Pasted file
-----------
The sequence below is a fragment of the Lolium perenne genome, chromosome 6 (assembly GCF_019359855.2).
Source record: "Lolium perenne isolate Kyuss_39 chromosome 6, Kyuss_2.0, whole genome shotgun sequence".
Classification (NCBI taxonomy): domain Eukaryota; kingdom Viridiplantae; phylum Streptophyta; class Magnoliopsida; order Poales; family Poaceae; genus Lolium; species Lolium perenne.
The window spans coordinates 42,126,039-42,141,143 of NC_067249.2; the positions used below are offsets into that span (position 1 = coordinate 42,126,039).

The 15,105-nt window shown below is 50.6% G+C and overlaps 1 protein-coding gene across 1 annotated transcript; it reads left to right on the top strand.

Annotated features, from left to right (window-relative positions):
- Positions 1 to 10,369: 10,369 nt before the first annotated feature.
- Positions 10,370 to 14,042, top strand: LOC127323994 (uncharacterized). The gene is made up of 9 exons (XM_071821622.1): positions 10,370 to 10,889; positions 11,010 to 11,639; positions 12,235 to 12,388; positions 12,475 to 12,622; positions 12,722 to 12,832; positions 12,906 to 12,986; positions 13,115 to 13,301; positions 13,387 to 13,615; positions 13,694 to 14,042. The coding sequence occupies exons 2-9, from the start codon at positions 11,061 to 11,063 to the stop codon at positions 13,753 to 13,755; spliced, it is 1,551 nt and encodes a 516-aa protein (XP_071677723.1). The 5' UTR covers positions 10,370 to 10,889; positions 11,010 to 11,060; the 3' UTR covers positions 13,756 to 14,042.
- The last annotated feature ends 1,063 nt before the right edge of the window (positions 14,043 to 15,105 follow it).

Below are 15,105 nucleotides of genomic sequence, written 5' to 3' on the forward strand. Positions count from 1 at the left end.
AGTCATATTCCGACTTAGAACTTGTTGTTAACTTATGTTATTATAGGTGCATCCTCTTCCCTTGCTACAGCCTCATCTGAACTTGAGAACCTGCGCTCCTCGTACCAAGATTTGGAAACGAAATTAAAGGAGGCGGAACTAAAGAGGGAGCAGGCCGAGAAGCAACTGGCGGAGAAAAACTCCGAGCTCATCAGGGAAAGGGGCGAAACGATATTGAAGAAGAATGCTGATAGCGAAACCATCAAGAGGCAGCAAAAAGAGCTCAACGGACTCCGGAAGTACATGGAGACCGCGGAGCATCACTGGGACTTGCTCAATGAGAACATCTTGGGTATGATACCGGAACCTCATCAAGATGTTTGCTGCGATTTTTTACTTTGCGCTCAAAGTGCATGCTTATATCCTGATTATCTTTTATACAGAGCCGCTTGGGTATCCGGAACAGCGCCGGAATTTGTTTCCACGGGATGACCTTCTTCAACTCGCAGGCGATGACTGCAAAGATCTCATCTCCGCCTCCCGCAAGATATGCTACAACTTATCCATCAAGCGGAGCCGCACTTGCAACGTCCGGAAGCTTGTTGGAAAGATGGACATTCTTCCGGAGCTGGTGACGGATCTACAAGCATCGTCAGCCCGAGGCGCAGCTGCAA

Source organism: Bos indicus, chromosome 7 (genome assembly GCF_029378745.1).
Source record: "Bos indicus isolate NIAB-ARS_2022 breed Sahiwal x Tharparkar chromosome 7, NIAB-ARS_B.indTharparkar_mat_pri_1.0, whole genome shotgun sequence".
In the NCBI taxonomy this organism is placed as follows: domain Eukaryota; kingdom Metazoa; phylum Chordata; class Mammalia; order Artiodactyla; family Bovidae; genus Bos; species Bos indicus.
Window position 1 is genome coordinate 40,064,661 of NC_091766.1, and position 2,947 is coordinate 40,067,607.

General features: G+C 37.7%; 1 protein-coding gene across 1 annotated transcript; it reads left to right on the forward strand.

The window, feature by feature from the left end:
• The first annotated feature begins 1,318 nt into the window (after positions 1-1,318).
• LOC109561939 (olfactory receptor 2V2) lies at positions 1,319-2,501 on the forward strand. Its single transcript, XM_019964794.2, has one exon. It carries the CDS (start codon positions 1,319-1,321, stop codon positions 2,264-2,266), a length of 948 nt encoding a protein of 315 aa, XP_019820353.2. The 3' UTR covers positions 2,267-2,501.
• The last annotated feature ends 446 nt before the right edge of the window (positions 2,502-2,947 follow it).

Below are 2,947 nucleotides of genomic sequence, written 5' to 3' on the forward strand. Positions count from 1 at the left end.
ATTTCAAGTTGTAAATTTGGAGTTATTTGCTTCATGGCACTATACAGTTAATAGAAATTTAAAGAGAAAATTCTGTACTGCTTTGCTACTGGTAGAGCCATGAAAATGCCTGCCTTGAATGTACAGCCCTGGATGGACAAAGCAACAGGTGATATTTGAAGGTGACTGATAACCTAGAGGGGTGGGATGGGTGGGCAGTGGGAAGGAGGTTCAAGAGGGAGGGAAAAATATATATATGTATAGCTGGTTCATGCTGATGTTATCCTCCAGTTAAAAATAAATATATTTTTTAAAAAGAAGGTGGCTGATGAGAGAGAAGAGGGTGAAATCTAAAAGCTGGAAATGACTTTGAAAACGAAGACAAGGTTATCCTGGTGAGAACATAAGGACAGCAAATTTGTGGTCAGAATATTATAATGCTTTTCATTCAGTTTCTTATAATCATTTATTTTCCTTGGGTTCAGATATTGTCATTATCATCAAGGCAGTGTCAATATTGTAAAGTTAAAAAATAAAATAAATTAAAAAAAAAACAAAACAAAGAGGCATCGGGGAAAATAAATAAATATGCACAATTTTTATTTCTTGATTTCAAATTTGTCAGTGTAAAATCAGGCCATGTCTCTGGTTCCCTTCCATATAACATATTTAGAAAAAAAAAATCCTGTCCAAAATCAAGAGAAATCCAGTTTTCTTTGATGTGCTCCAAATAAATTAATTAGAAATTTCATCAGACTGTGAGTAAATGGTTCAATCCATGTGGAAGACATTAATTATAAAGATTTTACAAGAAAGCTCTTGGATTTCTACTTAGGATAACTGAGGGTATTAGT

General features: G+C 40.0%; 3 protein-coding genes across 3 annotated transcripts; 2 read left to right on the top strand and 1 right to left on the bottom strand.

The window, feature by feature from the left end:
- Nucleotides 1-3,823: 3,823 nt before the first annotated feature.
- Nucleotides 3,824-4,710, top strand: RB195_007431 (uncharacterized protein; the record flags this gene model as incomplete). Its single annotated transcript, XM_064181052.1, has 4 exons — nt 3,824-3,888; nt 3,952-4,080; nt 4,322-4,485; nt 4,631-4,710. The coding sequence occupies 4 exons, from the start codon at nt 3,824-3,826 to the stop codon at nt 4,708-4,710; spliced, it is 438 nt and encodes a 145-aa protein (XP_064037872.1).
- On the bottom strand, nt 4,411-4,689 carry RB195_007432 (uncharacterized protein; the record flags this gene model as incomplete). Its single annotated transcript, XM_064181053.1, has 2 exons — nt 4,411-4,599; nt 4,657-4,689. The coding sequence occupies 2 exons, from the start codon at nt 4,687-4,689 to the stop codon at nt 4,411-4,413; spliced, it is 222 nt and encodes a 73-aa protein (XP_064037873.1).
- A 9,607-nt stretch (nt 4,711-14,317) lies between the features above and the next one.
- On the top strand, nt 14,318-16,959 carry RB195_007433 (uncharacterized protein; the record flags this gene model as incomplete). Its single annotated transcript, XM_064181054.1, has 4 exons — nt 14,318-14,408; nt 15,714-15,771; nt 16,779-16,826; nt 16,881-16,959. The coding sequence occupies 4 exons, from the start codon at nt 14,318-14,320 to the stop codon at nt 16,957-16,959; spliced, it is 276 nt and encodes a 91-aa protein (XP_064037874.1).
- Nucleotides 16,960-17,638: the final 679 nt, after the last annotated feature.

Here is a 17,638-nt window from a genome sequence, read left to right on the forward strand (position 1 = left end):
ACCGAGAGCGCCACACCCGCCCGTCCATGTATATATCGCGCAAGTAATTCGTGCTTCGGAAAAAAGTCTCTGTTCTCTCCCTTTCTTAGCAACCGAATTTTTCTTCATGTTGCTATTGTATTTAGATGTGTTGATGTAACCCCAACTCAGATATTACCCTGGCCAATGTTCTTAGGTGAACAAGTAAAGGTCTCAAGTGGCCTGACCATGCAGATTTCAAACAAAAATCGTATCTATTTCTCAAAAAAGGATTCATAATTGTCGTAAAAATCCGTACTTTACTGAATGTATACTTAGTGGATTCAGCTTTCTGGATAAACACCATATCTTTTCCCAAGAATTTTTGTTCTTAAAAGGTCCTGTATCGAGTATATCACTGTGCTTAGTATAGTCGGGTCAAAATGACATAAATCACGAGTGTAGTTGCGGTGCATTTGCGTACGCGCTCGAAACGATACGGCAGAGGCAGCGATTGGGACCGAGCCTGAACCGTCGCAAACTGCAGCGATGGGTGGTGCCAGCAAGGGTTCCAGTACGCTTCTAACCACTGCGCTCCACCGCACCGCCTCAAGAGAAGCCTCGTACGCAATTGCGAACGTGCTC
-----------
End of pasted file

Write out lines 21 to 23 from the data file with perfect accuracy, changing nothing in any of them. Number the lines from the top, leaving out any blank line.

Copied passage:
Below are 2,947 nucleotides of genomic sequence, written 5' to 3' on the forward strand. Positions count from 1 at the left end.
ATTTCAAGTTGTAAATTTGGAGTTATTTGCTTCATGGCACTATACAGTTAATAGAAATTTAAAGAGAAAATTCTGTACTGCTTTGCTACTGGTAGAGCCATGAAAATGCCTGCCTTGAATGTACAGCCCTGGATGGACAAAGCAACAGGTGATATTTGAAGGTGACTGATAACCTAGAGGGGTGGGATGGGTGGGCAGTGGGAAGGAGGTTCAAGAGGGAGGGAAAAATATATATATGTATAGCTGGTTCATGCTGATGTTATCCTCCAGTTAAAAATAAATATATTTTTTAAAAAGAAGGTGGCTGATGAGAGAGAAGAGGGTGAAATCTAAAAGCTGGAAATGACTTTGAAAACGAAGACAAGGTTATCCTGGTGAGAACATAAGGACAGCAAATTTGTGGTCAGAATATTATAATGCTTTTCATTCAGTTTCTTATAATCATTTATTTTCCTTGGGTTCAGATATTGTCATTATCATCAAGGCAGTGTCAATATTGTAAAGTTAAAAAATAAAATAAATTAAAAAAAAAACAAAACAAAGAGGCATCGGGGAAAATAAATAAATATGCACAATTTTTATTTCTTGATTTCAAATTTGTCAGTGTAAAATCAGGCCATGTCTCTGGTTCCCTTCCATATAACATATTTAGAAAAAAAAAATCCTGTCCAAAATCAAGAGAAATCCAGTTTTCTTTGATGTGCTCCAAATAAATTAATTAGAAATTTCATCAGACTGTGAGTAAATGGTTCAATCCATGTGGAAGACATTAATTATAAAGATTTTACAAGAAAGCTCTTGGATTTCTACTTAGGATAACTGAGGGTATTAGT

General features: G+C 40.0%; 3 protein-coding genes across 3 annotated transcripts; 2 read left to right on the top strand and 1 right to left on the bottom strand.